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So how are we doing from March 2009 low?
Old 02-04-2012, 12:10 PM   #1
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So how are we doing from March 2009 low?

Just updated my chart to the end of January 2012 (blue line). I am rooting for us to follow the 1982 recovery path (red line).

We are now 34 months out from the March 2009 low. All data is inflation adjusted and dividends are included. Current SP500 dividend rate is 2.1% and trailing P/E = 15.1 with estimated P/E = 12.5 .


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Old 02-04-2012, 12:19 PM   #2
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Cool chart!
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Old 02-04-2012, 12:21 PM   #3
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Interesting to see how much this one looks like the recovery after the 1982 low. I'm not expecting it to keep tracking that way for a 17 year bull market, but I wouldn't mind riding it for a while longer and then taking some off the table...
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Old 02-04-2012, 02:32 PM   #4
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Yes - very cool chart! Thanks for sharing it.

I'm with ziggy29, I suspect the green and orange lines to be more typical of a secular bear market, so the recovery might top out soon (or already has around 100%) and simply keep up with inflation. Interestingly - this just has us slightly above the peak before the 2008 crash.
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Old 02-04-2012, 04:29 PM   #5
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Unadjusted for inflation and taxes:
------APYs-----
From 08/16/02 _ Portfolio__ Equity
To 03/06/09_____ 5.3%___ (0.1)%
To 02/03/12_____ 6.9%____ 7.0%
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Old 02-04-2012, 08:53 PM   #6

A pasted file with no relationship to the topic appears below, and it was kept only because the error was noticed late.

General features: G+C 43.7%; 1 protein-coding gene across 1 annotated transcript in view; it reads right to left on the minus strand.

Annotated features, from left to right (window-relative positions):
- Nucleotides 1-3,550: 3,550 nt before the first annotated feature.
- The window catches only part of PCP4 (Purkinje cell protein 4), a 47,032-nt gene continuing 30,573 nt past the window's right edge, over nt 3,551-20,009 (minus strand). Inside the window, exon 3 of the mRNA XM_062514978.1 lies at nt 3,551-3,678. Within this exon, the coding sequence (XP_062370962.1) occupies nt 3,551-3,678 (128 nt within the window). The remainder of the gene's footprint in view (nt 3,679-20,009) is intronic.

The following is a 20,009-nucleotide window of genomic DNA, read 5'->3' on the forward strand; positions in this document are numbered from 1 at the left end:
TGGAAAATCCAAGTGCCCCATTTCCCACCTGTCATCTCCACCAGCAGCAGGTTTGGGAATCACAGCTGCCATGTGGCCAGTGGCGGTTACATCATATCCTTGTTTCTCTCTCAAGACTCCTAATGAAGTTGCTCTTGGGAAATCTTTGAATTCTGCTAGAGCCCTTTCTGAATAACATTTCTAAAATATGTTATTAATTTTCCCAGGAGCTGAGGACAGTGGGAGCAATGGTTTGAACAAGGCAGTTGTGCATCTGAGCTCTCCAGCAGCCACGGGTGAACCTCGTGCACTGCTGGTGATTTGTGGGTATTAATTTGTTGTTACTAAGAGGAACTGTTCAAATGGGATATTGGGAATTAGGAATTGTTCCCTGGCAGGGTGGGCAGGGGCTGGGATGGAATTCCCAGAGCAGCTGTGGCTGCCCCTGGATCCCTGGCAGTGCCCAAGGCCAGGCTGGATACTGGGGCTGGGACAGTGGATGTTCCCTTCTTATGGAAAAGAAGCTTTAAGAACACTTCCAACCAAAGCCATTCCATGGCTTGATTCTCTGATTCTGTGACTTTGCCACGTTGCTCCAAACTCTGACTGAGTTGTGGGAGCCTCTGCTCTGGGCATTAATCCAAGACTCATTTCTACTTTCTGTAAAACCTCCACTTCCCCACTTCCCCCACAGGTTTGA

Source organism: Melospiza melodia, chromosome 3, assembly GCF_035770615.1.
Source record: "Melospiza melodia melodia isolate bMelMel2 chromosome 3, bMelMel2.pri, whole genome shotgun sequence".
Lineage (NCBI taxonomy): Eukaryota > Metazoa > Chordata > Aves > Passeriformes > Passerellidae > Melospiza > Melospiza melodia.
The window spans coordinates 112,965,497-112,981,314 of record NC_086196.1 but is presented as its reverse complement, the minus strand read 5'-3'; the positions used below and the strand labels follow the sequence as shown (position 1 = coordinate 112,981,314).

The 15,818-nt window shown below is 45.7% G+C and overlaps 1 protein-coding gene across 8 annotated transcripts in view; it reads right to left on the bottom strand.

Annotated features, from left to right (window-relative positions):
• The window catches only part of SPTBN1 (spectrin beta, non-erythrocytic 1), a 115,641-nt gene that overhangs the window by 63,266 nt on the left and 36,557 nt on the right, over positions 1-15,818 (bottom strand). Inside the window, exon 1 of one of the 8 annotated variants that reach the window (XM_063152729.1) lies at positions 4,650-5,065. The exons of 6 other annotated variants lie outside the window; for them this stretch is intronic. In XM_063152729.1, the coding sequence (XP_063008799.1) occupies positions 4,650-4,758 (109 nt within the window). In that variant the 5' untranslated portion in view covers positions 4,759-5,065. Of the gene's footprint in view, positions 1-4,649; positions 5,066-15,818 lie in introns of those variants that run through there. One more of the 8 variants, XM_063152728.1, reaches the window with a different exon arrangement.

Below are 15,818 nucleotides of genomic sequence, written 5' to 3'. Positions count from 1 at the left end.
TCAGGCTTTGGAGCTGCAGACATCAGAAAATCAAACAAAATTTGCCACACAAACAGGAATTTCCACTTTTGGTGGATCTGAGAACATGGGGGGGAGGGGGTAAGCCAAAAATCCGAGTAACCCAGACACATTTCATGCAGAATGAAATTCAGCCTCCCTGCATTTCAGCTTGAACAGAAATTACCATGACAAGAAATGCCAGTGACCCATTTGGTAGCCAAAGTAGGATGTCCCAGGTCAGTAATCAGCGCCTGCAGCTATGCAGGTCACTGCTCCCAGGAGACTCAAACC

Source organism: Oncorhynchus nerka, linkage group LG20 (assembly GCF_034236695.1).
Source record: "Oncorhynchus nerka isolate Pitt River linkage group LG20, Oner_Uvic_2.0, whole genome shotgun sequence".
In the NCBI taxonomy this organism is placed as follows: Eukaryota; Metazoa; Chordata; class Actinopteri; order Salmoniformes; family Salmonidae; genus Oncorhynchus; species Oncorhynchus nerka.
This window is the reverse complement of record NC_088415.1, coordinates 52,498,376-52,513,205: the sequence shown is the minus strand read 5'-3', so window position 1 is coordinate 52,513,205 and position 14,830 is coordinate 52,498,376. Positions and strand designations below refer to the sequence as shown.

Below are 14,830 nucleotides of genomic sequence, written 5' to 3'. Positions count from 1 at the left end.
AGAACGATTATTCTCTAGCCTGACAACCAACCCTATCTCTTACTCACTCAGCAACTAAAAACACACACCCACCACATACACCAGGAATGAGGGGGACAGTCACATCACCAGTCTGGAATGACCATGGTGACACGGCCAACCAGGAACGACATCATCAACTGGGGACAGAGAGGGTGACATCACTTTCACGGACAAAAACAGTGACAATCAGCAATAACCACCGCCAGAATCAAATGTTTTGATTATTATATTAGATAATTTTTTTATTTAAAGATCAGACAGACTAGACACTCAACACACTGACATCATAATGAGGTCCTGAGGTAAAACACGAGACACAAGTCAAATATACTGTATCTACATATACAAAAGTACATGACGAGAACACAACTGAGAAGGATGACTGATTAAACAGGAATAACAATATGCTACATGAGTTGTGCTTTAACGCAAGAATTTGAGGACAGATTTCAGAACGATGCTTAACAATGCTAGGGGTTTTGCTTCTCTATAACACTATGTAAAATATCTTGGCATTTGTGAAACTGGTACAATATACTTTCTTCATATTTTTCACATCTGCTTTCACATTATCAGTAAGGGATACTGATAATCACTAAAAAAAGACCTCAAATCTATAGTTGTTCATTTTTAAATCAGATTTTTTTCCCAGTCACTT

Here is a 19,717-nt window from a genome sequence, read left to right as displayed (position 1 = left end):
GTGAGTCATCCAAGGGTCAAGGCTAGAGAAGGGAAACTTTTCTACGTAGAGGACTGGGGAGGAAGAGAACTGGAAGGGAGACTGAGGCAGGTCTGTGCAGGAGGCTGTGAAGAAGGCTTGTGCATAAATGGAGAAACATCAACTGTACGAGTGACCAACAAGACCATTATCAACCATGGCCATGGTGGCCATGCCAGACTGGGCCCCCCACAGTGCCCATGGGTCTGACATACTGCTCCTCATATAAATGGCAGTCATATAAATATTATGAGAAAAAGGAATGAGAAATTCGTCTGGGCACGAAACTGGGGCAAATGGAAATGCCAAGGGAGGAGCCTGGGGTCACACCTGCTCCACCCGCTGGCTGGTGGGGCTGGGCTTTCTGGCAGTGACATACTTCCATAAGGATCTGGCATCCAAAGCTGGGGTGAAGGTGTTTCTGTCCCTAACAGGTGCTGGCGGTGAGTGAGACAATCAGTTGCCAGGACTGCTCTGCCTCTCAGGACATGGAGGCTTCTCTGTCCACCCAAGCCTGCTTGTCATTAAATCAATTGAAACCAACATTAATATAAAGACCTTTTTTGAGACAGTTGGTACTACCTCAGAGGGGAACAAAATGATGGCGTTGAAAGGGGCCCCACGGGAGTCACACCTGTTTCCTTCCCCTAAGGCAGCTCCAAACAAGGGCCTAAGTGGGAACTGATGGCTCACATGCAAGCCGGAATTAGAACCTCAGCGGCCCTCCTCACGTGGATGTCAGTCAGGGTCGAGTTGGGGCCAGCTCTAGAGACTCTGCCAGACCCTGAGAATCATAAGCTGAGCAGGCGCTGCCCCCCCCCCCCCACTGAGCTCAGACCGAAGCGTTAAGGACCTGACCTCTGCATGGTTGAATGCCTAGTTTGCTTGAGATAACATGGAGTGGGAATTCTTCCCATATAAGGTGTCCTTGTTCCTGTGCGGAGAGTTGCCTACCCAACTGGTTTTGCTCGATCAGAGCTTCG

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Yes - very cool chart! Thanks for sharing it.

I'm with ziggy29, I suspect the green and orange lines to be more typical of a secular bear market, so the recovery might top out soon (or already has around 100%) and simply keep up with inflation. Interestingly - this just has us slightly above the peak before the 2008 crash.
Audrey, the chart is useful for comparing percentage of rises off of lows (Y-axis values) and for looking at growth rates (slopes on this semilog chart). It is not meant to compare the absolute levels of the SP500.

So you can say that the growth rates of the 1930's and 1980's markets were pretty similar at the 35 month out point because the slopes are similar. In contrast the early 2000's (green line) had a positive slope but not as robust. Still I'd love to see us do that well. And the later 1970's was pretty flat after inflation, a real bummer.

Now although you cannot compare the Y-axis point on the current market (blue curve) to a Y-axis value on another curve (like the green one), it does turn out that we are indeed almost at the peak of the SP500's value in October of 2007. You can see this by looking at a chart for VFINX (Vanguard SP500 index) which includes dividends but unfortunately does not take into account inflation. Such a chart is shown here at M* : http://quote.morningstar.com/fund/chart.aspx?t=VFINX®ion=USA